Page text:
Other smaller ads in February and March promised an additional amenity, a club house with a reading room, billiard tables, dance hall, and card playing room. An ad on March 22, 1925 stated that grocery orders and delivery would be available as well as daily supplies of ice, milk, vegetables, laundry and more. 


Another ad offered furnished tents to be erected for lot owners at $30 each and that lumber was readily available for a 14 x 14 cabin at $15 or, for twice the size cabin, at $30.  Simultaneously, MPIC member Charles G. Warren offered to build cabins for lot owners while he also built and sold cabins in Mountain Park.  An ad on March 19, 1925 said the lake was ready for boating, fishing and bathing. It also says that Mountain Park plat maps were available at Garrett’s store on Alabama Road. 


On Thursday March 26th, 1925, the Mountain Park Improvement Club’s sales agent Inez Adair Chambers was granted a security deed on the Mountain Park land by Gilbert Straus for a loan of $3000, payable in 90 days (June 26th, 1925) at 8% interest. The next day, Inez used the money plus $100, for a total of $3100, to buy the same land from William T. Garrett, Tommy Garrett’s father. On Tuesday March 31st, Inez Chambers bought 50 lots from Gilbert at $10 each for a total of $500.  The lots were primarily along Lakeshore Drive South on both sides of the road and along Mountain Park Road across from the lake and adjacent to the athletic field. Inez purchased other lots as sales opportunities were encountered.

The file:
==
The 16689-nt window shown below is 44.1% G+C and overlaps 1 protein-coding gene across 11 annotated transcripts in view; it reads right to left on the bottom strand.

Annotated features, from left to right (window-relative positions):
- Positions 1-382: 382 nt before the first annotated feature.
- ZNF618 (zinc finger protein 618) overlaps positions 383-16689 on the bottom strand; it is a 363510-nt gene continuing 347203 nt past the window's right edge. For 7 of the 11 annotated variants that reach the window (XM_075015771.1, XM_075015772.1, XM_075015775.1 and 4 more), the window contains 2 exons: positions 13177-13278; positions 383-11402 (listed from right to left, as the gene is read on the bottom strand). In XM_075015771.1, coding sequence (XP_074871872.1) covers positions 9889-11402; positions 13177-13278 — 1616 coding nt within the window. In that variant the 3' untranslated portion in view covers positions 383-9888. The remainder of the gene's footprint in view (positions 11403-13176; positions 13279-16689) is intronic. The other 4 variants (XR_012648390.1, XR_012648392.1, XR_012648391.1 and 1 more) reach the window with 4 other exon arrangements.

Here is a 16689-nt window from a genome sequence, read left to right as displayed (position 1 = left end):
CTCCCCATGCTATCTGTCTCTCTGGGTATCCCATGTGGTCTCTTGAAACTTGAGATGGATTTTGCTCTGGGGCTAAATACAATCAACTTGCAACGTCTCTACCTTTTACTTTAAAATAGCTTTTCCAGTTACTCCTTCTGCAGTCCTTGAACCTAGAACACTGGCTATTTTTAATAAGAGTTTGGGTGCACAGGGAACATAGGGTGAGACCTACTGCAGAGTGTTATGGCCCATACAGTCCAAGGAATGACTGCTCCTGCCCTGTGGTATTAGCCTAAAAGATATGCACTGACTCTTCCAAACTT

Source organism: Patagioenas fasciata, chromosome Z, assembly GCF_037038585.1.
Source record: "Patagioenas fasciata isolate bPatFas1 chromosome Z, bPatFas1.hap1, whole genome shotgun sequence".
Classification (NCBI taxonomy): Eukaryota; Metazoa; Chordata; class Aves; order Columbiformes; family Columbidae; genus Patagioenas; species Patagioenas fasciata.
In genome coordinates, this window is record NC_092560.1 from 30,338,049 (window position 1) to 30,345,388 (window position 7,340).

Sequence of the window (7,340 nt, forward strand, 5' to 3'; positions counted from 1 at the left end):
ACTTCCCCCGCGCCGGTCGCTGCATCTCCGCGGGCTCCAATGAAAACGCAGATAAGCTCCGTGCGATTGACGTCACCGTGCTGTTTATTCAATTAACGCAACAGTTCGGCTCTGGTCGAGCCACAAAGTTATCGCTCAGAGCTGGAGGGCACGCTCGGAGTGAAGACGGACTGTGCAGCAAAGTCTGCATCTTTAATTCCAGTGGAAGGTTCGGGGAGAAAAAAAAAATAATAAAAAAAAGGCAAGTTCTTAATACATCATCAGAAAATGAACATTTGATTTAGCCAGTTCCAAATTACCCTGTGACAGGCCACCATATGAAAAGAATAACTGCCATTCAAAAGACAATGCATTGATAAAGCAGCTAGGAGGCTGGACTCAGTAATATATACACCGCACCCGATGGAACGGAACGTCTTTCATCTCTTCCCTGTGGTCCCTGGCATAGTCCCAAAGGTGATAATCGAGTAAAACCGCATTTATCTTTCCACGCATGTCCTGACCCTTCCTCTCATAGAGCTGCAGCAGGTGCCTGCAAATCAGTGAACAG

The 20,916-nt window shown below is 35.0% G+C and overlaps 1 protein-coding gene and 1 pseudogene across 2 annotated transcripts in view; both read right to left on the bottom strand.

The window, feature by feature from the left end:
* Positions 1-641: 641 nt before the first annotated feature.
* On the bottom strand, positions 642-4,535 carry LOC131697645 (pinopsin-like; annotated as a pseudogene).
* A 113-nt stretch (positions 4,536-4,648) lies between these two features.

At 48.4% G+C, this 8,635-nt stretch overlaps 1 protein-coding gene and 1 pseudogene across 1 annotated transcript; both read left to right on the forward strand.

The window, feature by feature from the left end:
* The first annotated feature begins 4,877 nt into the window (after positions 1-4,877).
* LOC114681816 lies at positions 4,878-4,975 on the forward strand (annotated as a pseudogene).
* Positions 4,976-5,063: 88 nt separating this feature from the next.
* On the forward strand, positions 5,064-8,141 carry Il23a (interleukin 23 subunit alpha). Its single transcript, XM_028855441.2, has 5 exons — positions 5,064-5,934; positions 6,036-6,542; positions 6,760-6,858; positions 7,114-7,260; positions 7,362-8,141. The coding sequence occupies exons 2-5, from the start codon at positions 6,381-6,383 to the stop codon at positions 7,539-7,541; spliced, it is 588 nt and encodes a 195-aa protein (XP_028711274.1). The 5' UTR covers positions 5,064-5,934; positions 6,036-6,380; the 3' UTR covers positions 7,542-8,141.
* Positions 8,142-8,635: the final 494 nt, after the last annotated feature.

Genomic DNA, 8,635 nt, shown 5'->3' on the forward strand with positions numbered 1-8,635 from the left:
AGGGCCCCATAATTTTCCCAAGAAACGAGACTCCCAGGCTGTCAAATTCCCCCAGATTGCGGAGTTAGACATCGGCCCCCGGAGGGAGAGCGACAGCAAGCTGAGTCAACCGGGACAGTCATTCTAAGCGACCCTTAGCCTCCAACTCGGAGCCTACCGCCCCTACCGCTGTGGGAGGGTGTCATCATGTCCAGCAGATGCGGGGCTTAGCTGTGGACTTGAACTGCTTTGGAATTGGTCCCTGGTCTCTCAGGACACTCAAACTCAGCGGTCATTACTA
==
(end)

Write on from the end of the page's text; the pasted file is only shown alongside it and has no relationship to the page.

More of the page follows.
The first lot sale was made on April 1st, 1925 at a cost of $10 to Albert Howard for lakeside lot 9, block 19 on Lakeshore Drive.  On April 2, MPIC member Charles G. Warren purchased three lots for $30 in block 11, numbers 17, 18 and 20 plus prime lakeside lots 1 through 9 on Lakeshore Drive for $90. On April 3, Warren bought three more lots. He was preparing to develop lots with cabins. 


Sales were good. Prosperous people were buying the lots, and some were prominent names within the city of Atlanta and surrounding areas.  Mrs. Porter King, the widow of the former mayor of Atlanta for the year of 1895-1896, bought 9 lots on Lakeshore Drive across the street from Garrett Lake.  Mrs. King was active in many high-profile philanthropic activities, and her death in 1932 was front page news.  Mrs. King’s daughter Mrs. Willis E. Ragan bought a lot on Mountain Park Road.